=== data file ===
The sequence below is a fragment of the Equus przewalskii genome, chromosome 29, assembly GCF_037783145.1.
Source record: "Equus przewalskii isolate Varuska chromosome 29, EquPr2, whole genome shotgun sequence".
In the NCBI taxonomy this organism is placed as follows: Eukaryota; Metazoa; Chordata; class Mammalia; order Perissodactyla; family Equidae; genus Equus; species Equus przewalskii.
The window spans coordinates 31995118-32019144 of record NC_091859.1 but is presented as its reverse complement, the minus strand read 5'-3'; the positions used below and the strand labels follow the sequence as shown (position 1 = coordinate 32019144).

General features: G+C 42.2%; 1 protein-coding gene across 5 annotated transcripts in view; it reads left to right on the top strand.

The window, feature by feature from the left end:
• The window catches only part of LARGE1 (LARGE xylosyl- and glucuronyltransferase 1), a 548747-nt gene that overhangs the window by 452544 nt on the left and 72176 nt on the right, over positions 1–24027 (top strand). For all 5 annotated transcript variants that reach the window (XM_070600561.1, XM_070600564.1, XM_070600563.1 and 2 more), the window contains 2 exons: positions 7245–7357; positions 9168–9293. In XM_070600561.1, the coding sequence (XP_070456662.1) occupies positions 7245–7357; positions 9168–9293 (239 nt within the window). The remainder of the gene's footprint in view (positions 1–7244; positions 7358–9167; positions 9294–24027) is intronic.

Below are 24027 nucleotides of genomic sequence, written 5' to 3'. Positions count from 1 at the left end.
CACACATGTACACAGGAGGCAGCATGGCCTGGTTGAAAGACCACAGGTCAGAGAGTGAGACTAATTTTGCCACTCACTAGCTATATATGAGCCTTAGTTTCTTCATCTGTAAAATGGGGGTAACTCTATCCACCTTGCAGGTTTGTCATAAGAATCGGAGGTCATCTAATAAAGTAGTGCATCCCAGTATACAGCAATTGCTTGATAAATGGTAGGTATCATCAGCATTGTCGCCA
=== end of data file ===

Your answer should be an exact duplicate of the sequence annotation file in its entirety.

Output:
The sequence below is a fragment of the Equus przewalskii genome, chromosome 29, assembly GCF_037783145.1.
Source record: "Equus przewalskii isolate Varuska chromosome 29, EquPr2, whole genome shotgun sequence".
In the NCBI taxonomy this organism is placed as follows: Eukaryota; Metazoa; Chordata; class Mammalia; order Perissodactyla; family Equidae; genus Equus; species Equus przewalskii.
The window spans coordinates 31995118-32019144 of record NC_091859.1 but is presented as its reverse complement, the minus strand read 5'-3'; the positions used below and the strand labels follow the sequence as shown (position 1 = coordinate 32019144).

General features: G+C 42.2%; 1 protein-coding gene across 5 annotated transcripts in view; it reads left to right on the top strand.

The window, feature by feature from the left end:
• The window catches only part of LARGE1 (LARGE xylosyl- and glucuronyltransferase 1), a 548747-nt gene that overhangs the window by 452544 nt on the left and 72176 nt on the right, over positions 1–24027 (top strand). For all 5 annotated transcript variants that reach the window (XM_070600561.1, XM_070600564.1, XM_070600563.1 and 2 more), the window contains 2 exons: positions 7245–7357; positions 9168–9293. In XM_070600561.1, the coding sequence (XP_070456662.1) occupies positions 7245–7357; positions 9168–9293 (239 nt within the window). The remainder of the gene's footprint in view (positions 1–7244; positions 7358–9167; positions 9294–24027) is intronic.

Below are 24027 nucleotides of genomic sequence, written 5' to 3'. Positions count from 1 at the left end.
CACACATGTACACAGGAGGCAGCATGGCCTGGTTGAAAGACCACAGGTCAGAGAGTGAGACTAATTTTGCCACTCACTAGCTATATATGAGCCTTAGTTTCTTCATCTGTAAAATGGGGGTAACTCTATCCACCTTGCAGGTTTGTCATAAGAATCGGAGGTCATCTAATAAAGTAGTGCATCCCAGTATACAGCAATTGCTTGATAAATGGTAGGTATCATCAGCATTGTCGCCA